The International Olympic Committee (IOC) has persuaded the Soviet Union to curb nationalistic ceremonies at the Moscow Olympic Games.
GV & SCU Lord Killanin addressing Executive Committee (2 shots)
GV Delegates with Lord killanin (4 shots)
GV Chancellor Helmut Schmidt of West Germany addressing Bundestag
GV Audience listens as Herr Schmidt speaks (2 shots)
GV Schmidt continues speaking, Bundestag applauds (2 shots)
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Background: The International Olympic Committee (IOC) has persuaded the Soviet Union to curb nationalistic ceremonies at the Moscow Olympic Games. This is one outcome of the IOC's Executive Board meeting in Lausanne, Switzerland (23 April). But the Committee's efforts to ensure the Game will remain an international sporting spectacle received a further set-back when Canada and West Germany urged their athletes to join the Games boycott over the Soviet Union's role in Afghanistan.
SYNOPSIS: At the IOC's Executive Board meeting in Lausanne the President, Lord Killanin, announced he was ready to visit the United States and the Soviet Union in the coming weeks if this would offer any hope of arresting the growth of support for the boycott.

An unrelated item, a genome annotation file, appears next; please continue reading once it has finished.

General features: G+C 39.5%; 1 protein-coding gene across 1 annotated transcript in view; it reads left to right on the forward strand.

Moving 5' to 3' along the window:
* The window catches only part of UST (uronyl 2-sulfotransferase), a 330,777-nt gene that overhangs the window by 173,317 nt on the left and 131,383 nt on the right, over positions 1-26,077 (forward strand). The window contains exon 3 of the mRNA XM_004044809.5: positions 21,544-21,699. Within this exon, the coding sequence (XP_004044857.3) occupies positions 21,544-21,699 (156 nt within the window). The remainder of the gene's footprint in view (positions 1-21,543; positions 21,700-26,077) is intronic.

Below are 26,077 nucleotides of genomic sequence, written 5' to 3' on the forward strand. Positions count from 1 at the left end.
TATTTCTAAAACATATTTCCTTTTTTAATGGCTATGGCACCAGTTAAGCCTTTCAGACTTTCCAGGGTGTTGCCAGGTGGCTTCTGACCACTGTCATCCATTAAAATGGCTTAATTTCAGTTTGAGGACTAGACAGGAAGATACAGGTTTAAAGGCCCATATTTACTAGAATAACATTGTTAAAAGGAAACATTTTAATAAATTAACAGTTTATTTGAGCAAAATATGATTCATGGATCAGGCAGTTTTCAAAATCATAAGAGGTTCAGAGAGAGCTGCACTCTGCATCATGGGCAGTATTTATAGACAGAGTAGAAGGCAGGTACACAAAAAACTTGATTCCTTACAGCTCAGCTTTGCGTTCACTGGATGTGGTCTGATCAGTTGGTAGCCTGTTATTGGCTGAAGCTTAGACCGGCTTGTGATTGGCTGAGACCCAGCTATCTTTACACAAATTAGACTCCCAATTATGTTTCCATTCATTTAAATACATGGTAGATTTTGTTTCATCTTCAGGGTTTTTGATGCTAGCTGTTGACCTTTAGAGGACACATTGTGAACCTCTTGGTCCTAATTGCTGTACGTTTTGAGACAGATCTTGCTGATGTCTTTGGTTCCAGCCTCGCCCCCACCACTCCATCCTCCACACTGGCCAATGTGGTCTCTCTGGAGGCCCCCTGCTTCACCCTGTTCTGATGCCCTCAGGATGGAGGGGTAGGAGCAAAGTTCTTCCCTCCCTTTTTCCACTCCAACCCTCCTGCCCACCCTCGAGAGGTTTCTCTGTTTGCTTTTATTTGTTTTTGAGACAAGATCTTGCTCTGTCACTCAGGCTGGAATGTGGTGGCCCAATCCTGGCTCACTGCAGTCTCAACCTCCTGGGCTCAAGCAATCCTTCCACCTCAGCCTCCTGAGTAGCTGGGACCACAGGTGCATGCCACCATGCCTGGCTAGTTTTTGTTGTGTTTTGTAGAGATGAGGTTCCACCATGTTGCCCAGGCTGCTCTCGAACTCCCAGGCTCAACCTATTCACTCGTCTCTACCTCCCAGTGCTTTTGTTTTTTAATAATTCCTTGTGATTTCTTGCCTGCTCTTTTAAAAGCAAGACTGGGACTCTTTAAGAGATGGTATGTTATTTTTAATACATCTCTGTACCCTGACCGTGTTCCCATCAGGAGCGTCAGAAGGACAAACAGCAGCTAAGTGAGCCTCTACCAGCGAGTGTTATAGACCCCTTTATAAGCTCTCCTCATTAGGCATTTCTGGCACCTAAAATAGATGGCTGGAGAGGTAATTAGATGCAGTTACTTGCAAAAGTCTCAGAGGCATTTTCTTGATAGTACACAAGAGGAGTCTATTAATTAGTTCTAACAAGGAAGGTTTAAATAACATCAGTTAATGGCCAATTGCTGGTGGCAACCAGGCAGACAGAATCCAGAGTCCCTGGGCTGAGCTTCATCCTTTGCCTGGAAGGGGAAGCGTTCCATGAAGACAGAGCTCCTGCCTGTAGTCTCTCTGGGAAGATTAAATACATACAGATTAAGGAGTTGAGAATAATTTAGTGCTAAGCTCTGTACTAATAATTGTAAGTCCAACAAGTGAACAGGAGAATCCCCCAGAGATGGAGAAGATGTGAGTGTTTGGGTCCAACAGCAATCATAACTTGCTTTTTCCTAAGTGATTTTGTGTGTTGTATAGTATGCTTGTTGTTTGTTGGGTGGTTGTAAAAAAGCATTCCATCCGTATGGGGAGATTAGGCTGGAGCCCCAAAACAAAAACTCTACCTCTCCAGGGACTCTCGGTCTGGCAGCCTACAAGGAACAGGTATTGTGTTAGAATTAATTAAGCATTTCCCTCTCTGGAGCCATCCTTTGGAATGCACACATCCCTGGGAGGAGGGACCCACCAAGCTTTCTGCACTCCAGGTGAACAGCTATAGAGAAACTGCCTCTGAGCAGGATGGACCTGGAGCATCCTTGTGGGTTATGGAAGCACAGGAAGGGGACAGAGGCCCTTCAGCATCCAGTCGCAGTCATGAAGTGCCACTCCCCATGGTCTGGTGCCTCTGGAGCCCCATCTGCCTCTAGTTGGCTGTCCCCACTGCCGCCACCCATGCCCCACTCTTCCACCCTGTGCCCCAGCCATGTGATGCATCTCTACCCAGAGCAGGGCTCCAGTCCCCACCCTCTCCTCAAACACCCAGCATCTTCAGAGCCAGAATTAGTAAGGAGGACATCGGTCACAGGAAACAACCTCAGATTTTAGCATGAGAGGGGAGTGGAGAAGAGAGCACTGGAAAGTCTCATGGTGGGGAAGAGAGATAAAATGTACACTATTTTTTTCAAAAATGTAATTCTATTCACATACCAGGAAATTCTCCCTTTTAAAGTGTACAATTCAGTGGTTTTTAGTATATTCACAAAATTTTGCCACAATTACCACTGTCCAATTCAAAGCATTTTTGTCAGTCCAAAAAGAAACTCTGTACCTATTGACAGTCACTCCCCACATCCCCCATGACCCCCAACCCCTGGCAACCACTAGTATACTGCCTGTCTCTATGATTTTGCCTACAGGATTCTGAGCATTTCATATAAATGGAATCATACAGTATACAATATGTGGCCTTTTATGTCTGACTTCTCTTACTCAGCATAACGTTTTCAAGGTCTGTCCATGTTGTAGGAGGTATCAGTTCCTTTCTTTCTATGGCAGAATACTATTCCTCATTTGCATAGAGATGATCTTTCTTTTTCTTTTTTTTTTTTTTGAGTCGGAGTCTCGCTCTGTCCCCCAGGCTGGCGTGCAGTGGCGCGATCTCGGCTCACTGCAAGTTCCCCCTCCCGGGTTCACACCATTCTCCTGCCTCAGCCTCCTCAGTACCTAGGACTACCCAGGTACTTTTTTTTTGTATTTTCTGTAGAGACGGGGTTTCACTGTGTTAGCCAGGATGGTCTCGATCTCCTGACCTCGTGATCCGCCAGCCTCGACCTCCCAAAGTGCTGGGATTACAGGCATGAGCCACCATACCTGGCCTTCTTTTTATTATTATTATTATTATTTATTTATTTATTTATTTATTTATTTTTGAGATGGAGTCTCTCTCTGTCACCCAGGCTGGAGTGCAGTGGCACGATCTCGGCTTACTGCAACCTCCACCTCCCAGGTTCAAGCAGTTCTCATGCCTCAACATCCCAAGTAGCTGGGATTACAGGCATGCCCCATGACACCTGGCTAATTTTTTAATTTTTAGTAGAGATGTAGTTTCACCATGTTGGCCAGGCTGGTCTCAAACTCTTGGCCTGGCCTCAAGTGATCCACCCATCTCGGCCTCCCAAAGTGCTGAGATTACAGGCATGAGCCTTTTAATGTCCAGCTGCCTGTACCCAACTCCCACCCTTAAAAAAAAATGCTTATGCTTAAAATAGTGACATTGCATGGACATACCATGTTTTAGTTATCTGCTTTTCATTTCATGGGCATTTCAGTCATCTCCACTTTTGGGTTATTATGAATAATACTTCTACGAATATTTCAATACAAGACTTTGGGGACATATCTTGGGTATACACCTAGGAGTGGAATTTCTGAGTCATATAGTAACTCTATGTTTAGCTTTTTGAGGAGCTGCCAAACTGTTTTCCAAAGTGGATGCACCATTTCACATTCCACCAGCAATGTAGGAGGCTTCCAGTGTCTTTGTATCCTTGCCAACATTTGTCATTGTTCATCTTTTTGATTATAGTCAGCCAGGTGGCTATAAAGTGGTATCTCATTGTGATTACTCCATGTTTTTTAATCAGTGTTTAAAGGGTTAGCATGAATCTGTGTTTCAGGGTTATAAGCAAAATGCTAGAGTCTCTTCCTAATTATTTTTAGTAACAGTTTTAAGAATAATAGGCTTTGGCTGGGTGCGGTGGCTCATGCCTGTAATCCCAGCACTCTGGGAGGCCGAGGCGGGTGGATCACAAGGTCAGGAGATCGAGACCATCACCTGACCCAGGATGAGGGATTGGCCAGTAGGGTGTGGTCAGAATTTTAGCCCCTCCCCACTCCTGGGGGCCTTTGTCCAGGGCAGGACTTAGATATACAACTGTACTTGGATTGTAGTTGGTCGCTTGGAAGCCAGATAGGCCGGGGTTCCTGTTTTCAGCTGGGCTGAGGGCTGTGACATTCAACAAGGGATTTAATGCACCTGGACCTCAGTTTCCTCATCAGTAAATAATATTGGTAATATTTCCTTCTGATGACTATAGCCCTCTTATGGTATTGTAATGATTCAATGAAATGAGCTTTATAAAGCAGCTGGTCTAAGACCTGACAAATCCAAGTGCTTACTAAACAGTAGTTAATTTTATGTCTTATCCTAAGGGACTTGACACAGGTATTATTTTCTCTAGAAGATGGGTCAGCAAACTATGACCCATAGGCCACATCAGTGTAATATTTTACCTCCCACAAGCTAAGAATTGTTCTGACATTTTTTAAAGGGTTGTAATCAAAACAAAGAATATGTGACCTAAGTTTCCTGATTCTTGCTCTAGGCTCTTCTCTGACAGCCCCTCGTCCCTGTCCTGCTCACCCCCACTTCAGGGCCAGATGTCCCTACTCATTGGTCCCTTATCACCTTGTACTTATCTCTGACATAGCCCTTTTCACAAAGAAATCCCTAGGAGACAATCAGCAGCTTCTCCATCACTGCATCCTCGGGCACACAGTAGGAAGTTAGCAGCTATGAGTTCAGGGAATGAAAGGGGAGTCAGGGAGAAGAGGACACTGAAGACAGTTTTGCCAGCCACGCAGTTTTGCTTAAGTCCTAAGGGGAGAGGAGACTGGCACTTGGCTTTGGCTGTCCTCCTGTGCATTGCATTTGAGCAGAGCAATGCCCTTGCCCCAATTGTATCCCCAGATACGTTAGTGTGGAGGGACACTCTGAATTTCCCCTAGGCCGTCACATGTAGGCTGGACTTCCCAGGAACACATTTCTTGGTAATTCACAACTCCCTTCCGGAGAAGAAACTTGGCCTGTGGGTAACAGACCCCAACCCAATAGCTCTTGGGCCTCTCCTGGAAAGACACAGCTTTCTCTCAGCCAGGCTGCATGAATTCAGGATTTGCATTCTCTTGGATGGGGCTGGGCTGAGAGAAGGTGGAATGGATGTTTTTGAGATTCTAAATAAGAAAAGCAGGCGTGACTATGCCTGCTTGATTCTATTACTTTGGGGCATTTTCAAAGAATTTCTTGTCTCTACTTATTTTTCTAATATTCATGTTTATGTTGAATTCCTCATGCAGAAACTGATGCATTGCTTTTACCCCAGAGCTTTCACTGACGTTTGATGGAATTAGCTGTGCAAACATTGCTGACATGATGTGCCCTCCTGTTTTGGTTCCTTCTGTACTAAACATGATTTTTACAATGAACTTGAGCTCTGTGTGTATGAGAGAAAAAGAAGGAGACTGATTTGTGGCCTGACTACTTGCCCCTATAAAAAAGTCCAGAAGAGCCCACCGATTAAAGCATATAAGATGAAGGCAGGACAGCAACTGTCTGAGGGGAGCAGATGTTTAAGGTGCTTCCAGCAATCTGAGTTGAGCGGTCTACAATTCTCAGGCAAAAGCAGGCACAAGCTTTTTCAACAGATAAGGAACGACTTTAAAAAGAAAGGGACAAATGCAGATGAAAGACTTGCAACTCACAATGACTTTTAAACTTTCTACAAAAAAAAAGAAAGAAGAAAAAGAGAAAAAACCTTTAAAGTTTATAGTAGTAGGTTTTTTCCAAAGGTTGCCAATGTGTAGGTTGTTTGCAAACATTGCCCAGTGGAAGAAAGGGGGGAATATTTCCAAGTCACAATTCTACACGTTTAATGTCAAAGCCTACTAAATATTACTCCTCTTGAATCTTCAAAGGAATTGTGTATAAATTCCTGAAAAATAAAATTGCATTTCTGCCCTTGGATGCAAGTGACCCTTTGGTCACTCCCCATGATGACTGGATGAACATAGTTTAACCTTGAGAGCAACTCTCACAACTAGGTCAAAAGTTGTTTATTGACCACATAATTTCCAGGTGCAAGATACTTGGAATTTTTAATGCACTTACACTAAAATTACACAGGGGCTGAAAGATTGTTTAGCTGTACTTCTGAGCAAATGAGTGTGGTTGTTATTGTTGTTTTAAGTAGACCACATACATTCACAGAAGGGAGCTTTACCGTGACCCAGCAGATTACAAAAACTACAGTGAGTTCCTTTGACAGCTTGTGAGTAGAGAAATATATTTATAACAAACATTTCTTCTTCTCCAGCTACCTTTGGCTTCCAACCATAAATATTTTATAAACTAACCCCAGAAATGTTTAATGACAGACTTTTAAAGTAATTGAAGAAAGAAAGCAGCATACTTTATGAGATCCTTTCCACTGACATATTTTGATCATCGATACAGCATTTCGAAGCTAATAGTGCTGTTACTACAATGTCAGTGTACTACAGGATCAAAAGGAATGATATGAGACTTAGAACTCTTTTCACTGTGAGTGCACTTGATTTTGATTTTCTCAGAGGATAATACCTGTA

Lord Killanin said that the purpose of his visits would be to stress that the Games will be an assembly of the world's youth in accordance with Olympic principles. Under the new agreement, the athletes may choose to march behind the Olympic banner, and national flags and anthems at medal presentations will be optional.
In West Germany, Chancellor Helmut Schmidt told Parliament that the Government were forced with deep regret to advise the National Olympic Committee (NOC) not to send a team.
Chancellor Schmidt said sport needs peace, we all need peace, and the sooner peace is restored in Afghanistan the better for the whole world and the better for sport. The West German NOC is due to make its decision on May 15. The result is regarded as important because France and some other NATO (North Atlantic Treaty Organisation) countries are awaiting the outcome before committing themselves.
An unofficial poll of the NOC's 54 members indicated a majority were in favour of sending a team to Moscow. As in West Germany, many other National Olympic Committees have reserved their decisions on whether to join the United States boycott.
The West German cabinet's decision to support the boycott was adopted by a large majority in the Bundestag, the lower house of Parliament. The majority was 446 votes to eight, with nine abstentions.